3. What is the optimal frequency (per week) for weight training?
You’re going to love this answer! It’s “2,” or two days a week strength training gets best results across the board all things considered. It’s the sweet spot where you can work hard enough during those two sessions to reap almost as many rewards as three times a week gets you AND it still leaves you with plenty of energy.
Study subjects who weight trained twice a week were more active overall in life and had greater overall energy expenditure than did subjects who did either less (no surprise) or more. The bottom line is if you’re exercising in the gym so much you go recover on the couch you actually may hurt your fitness level compared to finding that dose of exercise that gives you energy to play all day.
4. Which of the following repetition ranges is recommended for bulk-building (gaining size)?
- Less than 10
Sadly, the answer is “2,” 10-12 repetitions. I say sadly because it’s the protocol which most of us were taught. Is it any wonder that we’ve been fearful of weight training causing bulky muscles? There is much more too it, and at this point in life this protocol may work very differently than when you were in your 20s 30s or 40s.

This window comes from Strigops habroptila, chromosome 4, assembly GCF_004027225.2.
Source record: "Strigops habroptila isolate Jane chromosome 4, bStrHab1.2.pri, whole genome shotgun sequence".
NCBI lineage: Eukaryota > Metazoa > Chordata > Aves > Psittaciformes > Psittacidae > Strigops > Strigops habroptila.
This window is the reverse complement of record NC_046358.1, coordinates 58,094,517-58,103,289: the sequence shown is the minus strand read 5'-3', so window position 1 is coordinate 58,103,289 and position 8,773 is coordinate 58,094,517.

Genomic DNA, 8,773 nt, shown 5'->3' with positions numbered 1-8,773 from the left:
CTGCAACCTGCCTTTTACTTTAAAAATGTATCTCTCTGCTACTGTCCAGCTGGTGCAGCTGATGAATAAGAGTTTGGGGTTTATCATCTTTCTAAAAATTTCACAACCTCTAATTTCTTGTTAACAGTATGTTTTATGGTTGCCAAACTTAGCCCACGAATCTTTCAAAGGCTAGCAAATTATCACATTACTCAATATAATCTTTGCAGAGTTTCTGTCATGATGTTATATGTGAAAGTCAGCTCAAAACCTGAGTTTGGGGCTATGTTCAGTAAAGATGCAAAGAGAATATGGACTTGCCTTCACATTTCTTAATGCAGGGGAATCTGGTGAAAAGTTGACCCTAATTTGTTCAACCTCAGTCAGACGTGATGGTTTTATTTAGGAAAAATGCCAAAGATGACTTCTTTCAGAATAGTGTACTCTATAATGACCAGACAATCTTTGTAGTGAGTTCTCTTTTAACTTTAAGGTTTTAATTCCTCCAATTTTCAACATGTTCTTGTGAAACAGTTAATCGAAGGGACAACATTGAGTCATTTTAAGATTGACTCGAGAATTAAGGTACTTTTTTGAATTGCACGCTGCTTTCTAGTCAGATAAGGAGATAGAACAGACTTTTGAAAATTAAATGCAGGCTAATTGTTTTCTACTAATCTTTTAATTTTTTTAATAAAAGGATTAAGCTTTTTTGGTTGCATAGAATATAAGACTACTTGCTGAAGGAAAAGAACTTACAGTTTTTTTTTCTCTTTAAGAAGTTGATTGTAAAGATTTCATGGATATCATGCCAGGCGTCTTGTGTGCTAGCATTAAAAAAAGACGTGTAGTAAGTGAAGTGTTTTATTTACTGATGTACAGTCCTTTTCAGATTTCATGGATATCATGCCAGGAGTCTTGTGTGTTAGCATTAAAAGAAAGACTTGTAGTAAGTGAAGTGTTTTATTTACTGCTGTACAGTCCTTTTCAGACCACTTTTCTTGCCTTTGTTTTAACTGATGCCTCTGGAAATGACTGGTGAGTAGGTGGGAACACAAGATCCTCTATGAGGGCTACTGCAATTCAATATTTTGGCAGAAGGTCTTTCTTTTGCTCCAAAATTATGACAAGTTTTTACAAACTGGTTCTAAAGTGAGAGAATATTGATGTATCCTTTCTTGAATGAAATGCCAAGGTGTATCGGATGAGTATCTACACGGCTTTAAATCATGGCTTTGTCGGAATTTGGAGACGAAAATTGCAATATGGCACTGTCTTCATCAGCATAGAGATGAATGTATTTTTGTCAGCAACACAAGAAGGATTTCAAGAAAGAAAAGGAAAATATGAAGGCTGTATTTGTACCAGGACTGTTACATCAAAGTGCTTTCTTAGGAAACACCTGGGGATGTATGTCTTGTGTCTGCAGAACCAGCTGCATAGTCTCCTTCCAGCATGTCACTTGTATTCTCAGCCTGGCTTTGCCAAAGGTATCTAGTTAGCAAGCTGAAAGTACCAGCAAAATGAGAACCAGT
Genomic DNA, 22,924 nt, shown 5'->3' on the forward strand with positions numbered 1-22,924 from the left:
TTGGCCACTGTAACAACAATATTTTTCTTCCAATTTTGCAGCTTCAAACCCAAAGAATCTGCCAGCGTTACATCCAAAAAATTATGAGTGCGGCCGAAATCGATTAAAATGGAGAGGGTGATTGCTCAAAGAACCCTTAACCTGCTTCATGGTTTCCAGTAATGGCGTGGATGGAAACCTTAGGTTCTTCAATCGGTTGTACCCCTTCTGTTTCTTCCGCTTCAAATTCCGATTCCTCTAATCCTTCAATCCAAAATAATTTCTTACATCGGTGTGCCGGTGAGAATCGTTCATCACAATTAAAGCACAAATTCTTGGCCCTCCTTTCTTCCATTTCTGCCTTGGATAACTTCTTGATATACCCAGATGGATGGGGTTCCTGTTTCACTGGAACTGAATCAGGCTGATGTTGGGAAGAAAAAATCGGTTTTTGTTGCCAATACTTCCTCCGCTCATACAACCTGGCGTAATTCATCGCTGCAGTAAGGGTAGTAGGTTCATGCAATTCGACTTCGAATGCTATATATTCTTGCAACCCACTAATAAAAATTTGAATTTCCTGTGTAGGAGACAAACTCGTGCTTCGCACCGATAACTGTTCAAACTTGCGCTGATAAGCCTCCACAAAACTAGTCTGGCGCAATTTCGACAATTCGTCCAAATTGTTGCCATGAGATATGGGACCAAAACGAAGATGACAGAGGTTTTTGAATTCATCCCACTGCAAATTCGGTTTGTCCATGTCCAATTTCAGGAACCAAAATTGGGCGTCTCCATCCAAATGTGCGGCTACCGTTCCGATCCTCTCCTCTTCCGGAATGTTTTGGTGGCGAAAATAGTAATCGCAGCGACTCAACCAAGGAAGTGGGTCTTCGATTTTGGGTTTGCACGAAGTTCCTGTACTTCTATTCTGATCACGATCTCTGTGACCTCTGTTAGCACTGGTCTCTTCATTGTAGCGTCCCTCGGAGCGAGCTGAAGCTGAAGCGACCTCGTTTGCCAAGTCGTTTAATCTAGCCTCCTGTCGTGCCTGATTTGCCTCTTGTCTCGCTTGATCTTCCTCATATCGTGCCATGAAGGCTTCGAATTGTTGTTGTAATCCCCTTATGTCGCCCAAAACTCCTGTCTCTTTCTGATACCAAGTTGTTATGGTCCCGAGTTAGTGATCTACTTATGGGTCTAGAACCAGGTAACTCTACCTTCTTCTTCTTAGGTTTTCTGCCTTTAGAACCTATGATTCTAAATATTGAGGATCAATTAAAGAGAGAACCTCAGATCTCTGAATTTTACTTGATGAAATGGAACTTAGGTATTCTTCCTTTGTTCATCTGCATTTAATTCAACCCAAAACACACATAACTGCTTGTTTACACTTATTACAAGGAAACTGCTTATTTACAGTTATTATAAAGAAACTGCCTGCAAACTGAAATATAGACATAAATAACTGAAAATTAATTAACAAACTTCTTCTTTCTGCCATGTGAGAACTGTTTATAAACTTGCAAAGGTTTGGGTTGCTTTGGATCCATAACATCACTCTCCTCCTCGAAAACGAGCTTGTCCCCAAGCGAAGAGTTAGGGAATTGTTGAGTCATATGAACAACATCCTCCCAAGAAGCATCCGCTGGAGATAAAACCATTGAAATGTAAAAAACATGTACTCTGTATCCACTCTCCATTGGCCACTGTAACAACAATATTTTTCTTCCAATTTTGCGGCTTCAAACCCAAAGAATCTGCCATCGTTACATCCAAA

- 10 or fewer
For your bone best, you would do less than 10 repetitions so “1” is the best answer here. If you can’t safely do that with all your exercises, you simply want to do the best you can safely. Is bone density a concern for you? You might be interested in this.
6. Which is the best example of work: recovery ratio for a beginning exerciser?
- 20 seconds: 10 seconds
- 20 seconds: 20 seconds
- 20 seconds: 40 seconds
- 20 seconds: 60 seconds
The correct answer is 4. For a beginner the best ratio is 1:3. You may rapidly progress but at the very least a beginner should do 1:1 and never jump into the 20 seconds of hard intensity followed by 10 seconds of recovery. That’s an advanced protocol (used too often with everyone) that should be preceded by a smart progression.